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Gender: Male
Hometown: Detroit Area, MI
Home country: USA
Current location: San Francisco, CA
Member since: Wed Oct 29, 2008, 02:53 PM
Number of posts: 11,491

About Me

Partner, father and liberal Democrat. I am a native Michigander living in San Francisco who is a citizen of the world.

Journal Archives

NRA lobbyist: 'Bernie's right' about lawsuits against gunmakers

A day after the National Rifle Association endorsed Donald Trump for president, the group’s chief lobbyist said “Bernie’s right” when it comes to lawsuits against gunmakers.

For months, Hillary Clinton has slammed her opponent for the Democratic presidential nomination, Bernie Sanders, for supporting a 2005 federal law that bars lawsuits against gun companies when their products are misused by criminals.

On Saturday, at the annual meeting of NRA members in Louisville, Kentucky, the NRA’s chief lobbyist played a clip of a response from the Vermont senator.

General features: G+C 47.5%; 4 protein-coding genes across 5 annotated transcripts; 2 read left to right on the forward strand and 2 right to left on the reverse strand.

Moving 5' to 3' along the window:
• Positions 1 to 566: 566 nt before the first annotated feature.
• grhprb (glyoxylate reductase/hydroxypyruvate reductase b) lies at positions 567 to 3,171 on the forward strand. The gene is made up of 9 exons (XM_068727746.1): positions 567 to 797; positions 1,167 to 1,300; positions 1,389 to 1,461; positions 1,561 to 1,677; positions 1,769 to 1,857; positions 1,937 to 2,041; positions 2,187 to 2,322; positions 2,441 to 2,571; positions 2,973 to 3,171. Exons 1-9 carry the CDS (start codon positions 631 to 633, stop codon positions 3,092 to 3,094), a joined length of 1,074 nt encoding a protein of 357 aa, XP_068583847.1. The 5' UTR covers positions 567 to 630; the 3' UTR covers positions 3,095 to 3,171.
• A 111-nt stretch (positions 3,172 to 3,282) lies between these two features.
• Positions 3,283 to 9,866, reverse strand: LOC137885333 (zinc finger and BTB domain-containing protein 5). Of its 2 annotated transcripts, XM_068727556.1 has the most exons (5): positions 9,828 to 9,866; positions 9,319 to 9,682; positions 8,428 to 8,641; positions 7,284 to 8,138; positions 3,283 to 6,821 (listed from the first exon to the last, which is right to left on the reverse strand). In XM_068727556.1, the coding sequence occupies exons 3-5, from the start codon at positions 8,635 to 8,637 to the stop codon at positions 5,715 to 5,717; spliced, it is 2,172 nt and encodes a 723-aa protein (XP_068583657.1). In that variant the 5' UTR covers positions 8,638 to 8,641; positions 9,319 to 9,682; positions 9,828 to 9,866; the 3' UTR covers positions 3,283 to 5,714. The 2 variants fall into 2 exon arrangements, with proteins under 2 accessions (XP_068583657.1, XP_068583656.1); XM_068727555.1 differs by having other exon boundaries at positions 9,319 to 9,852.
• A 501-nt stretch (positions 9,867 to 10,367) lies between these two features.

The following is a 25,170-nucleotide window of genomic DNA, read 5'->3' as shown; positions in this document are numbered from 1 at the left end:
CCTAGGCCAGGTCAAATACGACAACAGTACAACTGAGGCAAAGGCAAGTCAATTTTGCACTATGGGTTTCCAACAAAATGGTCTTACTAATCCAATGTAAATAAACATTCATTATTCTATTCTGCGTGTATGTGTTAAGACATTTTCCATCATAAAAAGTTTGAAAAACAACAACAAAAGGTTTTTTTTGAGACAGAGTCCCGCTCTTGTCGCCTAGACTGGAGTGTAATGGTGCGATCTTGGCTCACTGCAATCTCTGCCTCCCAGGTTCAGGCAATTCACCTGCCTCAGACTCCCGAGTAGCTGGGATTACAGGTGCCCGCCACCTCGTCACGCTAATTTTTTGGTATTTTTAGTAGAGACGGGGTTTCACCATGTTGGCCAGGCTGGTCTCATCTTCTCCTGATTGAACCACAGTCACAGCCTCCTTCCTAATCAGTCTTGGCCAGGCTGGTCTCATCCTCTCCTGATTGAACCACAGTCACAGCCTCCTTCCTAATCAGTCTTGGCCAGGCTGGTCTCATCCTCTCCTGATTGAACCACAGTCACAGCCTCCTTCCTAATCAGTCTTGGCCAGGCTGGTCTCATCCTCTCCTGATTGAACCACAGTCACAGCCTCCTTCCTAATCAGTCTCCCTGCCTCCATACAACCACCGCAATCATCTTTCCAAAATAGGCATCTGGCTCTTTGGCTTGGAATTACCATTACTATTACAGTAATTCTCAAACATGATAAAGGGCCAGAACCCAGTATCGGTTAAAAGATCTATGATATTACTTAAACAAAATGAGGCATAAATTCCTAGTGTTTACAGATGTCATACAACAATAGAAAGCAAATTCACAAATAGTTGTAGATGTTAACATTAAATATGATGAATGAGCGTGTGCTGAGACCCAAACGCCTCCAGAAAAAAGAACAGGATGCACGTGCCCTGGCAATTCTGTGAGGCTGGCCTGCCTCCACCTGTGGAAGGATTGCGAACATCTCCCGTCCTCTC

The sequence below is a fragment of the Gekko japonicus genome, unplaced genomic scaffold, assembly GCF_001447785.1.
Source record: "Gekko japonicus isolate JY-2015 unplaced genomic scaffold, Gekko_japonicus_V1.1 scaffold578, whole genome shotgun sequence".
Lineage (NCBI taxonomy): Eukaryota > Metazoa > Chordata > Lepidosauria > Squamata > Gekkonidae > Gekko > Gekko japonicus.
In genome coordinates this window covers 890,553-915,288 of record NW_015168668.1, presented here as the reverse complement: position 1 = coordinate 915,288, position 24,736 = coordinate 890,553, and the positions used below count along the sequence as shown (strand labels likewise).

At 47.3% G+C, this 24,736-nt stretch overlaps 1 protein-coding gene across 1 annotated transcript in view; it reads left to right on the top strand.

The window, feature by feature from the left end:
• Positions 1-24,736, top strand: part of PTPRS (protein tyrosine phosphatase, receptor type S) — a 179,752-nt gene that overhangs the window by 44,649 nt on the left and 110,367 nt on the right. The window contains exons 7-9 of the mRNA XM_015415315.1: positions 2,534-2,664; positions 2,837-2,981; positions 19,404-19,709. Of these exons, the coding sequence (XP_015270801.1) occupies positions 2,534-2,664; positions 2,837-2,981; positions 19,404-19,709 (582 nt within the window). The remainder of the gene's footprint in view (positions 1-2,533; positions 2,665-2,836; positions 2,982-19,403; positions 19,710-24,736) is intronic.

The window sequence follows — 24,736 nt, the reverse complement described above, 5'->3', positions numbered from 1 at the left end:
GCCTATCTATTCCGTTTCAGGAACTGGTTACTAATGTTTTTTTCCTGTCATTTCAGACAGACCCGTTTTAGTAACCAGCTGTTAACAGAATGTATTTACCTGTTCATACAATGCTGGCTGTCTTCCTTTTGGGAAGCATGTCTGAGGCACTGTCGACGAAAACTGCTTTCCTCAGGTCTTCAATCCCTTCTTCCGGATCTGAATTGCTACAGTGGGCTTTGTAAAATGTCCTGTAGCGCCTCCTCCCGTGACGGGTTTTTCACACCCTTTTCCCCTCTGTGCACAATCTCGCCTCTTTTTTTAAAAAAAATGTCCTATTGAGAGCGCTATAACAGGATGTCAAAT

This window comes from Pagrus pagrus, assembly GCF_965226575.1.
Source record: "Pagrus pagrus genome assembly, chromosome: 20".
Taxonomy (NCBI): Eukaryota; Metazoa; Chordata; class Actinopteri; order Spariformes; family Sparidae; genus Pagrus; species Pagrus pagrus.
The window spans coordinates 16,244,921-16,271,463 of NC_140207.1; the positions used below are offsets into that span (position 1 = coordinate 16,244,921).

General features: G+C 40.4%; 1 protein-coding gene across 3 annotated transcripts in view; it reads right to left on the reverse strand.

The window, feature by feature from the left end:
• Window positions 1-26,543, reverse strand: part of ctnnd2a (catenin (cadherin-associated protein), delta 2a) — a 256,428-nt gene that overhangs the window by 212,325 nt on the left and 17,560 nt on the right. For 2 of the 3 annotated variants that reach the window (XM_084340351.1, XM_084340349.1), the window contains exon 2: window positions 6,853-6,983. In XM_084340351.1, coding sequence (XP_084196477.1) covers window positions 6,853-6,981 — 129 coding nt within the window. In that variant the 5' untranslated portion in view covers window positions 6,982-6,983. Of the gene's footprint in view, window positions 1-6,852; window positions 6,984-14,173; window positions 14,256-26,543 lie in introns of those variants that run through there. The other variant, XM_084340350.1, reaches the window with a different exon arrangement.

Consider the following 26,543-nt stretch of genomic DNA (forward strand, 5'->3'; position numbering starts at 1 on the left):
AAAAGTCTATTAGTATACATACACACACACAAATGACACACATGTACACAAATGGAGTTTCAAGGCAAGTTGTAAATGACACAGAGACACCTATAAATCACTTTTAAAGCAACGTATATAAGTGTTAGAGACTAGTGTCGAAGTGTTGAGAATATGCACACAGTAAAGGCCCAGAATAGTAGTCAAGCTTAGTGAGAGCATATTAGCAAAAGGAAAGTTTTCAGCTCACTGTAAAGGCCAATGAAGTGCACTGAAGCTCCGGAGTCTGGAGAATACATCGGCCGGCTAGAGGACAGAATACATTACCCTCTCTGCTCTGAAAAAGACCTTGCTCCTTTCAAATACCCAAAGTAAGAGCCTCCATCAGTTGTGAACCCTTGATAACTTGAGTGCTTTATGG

During a March debate in Michigan, Sanders said: “If you go to a gun store and you legally purchase a gun, and then, three days later, if you go out and start killing people, is the point of this lawsuit to hold the gun shop owner or the manufacturer of that gun liable?

“If they are selling a product to a person who buys it legally, what you’re really talking about is ending gun manufacturing in America. I don’t agree with that.”

A hall full of NRA members gave the clip a smattering of applause. To laughter, Chris Cox, head of the NRA’s Institute for Legislative Action, said: “I don’t say this often … OK, fine, I’ve never said it. But Bernie’s right.


Bernie Sanders Angers HIV/AIDS Activists by Misrepresenting Meeting

Bernie Sanders met with HIV/AIDS activists on Wednesday and then pissed them off by putting out a press release suggesting that their meeting was about his endorsement of AIDS Healthcare Foundation’s ballot initiative to lower prices for taxpayer-supported AIDS treatments.

Activist Peter Staley lashed out on Facebook after the press release went out:

Feeling used and abused by the Sanders campaign right now. They just issued a press release making it sound like our meeting was about his endorsement of AHF’s drug pricing ballot initiative in CA.

Senator Sanders never brought the issue up during our meeting. WE brought it up near the end, only to tell him that we had been flooded with messages from all the leading AIDS organizations in CA with deep concerns about AHF’s initiative — they are worried it could actually negatively impact access to AIDS drugs.